Allied to this is the area of non-chargeable activity. Clearly, working ‘on the business’ is as vital as working ‘in the business’; but it is equally important to ensure that such activities are planned, targeted, channelled and measured. In many cases, time that should be recorded as chargeable is recorded as non-chargeable and, as a result, any management decisions based on assessments of profitability are flawed.
There is also an increasing trend for firms to dispose of some parts of their business that they believe to be less profitable than others. While this can work, firms need to recognise that the more services they provide to their clients, the more likely they are to be viewed as a trusted adviser rather than a low-cost provider. They need also to consider a potential acquirer down the track, which might be reluctant to invest in a business where it is constrained by covenant from offering many of the services that it provides.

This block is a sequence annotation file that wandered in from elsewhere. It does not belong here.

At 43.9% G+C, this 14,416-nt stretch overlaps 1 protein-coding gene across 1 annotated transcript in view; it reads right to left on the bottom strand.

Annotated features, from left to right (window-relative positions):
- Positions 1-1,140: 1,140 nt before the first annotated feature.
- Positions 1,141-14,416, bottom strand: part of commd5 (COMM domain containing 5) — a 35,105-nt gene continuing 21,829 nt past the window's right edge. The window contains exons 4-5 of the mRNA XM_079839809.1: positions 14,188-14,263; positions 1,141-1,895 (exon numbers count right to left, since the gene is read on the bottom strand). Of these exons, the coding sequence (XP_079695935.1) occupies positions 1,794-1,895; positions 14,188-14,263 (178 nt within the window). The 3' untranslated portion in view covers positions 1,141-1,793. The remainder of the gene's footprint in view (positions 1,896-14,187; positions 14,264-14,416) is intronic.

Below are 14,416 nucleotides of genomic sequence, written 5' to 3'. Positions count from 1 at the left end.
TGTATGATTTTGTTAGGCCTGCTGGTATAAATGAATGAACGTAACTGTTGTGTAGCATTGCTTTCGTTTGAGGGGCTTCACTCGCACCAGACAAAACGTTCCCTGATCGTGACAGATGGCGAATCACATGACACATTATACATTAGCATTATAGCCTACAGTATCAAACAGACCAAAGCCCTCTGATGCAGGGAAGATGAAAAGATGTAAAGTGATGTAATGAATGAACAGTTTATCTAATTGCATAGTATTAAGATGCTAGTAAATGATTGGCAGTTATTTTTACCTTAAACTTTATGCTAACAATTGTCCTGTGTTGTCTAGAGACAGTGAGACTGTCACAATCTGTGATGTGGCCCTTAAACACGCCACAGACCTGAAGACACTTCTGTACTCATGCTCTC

In the recent past, many firms have divested their financial services business lines, often because it is a struggle to find the right people to provide the service. What a firm needs to do is reflect on the nature of the service line and the skills of their employees. That said, though, don’t assume staff with a tax background, say, will be able to work with clients across other assignments. The added value that accountants can bring is to simplify seemingly complex issues and sell clients the solutions they need rather than what they think they want – and then use the right people to meet those needs.
Although Peter Drucker – the father of modern management thinking – said the ‘concept of profit maximisation is, in fact, meaningless’, he never suggested that profits should not be measured!
Derek Smith is a senior consultant at Foulger Underwood Associates
"Some firms hold the view that all work should make the same contribution. This is akin to supermarkets abandoning loss leaders"